Years ago, when I was still with Shandwick, the global public relations firm, we helped Minnesota and national Indian tribes fight off an attempt by commercial casinos — including Trump’s — to erode the national law that gave tribes the ability to run casinos. Trump et. al. wanted what the Indians had. (Heck, we’ve taken their land, their languages, their religion, their health, their food source, their hope — why not take the economic development tool that’s working for them?) Part of our campaign was showing a picture of a school and a picture of a yacht. Which should public policy support? Another yacht for the wealthy, or a decent school on a poor reservation? Seems pretty clear. And the tribes won that fight.

— Bruce Benidt


November Surprise: Yes to New Taxes

Here in Pasco County, on the north side of Tampa Bay, taxpayers seem about to commit heresy — again. We may vote for more taxes.

In 2004, county residents said yes to a one-penny county sales tax. Part of the goal was to lower property taxes as housing values here started to wash into the Gulf of Mexico, and the school district agreed to lower its take from local taxes. That penny tax is up for renewal in November’s election. This time backers of the Penny for Pasco tax are saying it could help hold the line on property tax increases, but that’s just a hope — there is no agreement for any lowering or freezing of other taxes.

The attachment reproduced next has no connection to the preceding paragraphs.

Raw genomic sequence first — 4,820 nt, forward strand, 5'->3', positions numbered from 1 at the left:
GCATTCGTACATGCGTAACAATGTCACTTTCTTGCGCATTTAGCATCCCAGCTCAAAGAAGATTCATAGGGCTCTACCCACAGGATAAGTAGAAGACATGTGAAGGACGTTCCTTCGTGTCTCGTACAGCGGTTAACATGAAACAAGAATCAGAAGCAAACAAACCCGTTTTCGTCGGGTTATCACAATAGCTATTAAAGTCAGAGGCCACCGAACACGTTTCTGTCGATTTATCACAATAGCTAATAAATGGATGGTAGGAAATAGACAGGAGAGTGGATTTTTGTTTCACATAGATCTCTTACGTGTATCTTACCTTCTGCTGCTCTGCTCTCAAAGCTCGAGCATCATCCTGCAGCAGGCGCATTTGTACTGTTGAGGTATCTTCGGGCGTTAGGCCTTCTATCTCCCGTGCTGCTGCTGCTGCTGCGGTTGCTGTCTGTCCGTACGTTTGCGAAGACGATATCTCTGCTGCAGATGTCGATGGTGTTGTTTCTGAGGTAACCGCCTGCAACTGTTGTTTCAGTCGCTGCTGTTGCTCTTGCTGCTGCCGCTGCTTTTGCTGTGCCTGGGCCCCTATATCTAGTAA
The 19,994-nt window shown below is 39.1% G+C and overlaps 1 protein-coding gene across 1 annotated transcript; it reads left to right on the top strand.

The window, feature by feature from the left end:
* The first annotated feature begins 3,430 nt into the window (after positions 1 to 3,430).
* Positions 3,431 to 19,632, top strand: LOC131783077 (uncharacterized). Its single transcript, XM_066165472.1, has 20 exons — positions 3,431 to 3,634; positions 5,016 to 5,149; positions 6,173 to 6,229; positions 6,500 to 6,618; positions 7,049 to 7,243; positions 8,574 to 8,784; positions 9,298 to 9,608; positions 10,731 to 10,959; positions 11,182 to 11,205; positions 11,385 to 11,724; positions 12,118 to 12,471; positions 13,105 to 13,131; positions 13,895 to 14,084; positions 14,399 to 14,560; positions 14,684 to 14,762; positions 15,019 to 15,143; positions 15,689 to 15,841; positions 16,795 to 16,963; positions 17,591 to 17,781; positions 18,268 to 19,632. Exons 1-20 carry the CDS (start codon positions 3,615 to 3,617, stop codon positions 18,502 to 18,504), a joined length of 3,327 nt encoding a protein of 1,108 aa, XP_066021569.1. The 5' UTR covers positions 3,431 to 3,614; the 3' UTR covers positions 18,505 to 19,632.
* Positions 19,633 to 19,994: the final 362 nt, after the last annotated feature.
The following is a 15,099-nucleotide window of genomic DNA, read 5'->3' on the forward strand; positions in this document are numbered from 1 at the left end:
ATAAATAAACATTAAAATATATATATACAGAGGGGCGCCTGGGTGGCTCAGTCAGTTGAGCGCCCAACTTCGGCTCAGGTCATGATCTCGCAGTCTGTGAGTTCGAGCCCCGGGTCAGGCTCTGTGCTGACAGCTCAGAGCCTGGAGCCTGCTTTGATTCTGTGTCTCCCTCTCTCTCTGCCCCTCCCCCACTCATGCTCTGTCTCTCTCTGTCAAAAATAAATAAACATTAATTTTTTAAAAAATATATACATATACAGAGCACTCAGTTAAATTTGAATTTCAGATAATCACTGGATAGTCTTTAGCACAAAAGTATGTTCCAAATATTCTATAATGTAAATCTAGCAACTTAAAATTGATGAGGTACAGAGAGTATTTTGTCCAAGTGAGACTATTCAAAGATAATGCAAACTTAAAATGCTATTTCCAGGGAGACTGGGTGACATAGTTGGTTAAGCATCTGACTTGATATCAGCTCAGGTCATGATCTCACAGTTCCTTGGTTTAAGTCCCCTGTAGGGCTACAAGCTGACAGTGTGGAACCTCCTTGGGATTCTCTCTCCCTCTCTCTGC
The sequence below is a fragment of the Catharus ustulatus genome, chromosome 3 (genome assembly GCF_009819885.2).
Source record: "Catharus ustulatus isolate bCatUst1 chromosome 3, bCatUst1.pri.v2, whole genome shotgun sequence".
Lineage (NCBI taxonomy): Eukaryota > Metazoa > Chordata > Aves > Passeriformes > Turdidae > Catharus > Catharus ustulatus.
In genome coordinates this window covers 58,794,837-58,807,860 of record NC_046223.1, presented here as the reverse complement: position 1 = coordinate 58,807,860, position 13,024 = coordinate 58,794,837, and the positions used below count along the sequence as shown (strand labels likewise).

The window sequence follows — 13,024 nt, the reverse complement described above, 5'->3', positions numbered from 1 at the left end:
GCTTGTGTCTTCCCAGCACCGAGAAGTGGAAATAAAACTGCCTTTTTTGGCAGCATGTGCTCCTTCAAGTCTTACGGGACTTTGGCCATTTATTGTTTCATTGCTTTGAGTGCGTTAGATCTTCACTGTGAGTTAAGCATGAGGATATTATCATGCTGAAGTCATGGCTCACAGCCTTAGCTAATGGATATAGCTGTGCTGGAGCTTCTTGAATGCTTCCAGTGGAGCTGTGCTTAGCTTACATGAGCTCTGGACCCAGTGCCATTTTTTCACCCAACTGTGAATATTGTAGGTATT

I haven’t seen any polling on this local issue, but there’s a lot of support for the tax. Partly that’s because people can see exactly what they’re getting — and what they wouldn’t have if taxes remain lower. The tax, since 2004, has bought ambulances, park trails, road improvements, new schools and renovation of old schools, and land for environmental preservation. The extension of the tax would buy sheriff’s cruisers, new fire trucks, buses and bus shelters, renovation of fire stations, more school improvements, a countywide public safety communications system, and economic development efforts, among many other things.

Renewing the penny tax would generate $500 million over ten years, split among the county and school district, 45% each, with the remaining 10 percent going to the cities in the county. The money is to be spent on capital purchases and improvements, not operations.

A household with the county’s median income of $44,000 would spend about $108 each year through the penny tax.

When you see what your money gets you, it’s harder to buy a simplistic statement that taxes are bad, and we should have no new taxes.

I keep wanting President Obama to say that, if the Romney Ryan tax cuts go into effect, there will have to be huge cuts not just in Medicare and Pell grants, but in every single thing that people depend on in their daily lives. There will be fewer cops, fewer schools with bigger classes, fewer firefighters with fewer and worn-out trucks, fewer people to staff libraries and the functions of government people need, like getting drivers licenses. Huge federal cuts mean less money at the state level, and that means less money at the local level. Romney’s not being honest about what the RyanRomney budget would mean. When people see what their tax money provides, they realize that they can’t get something for nothing.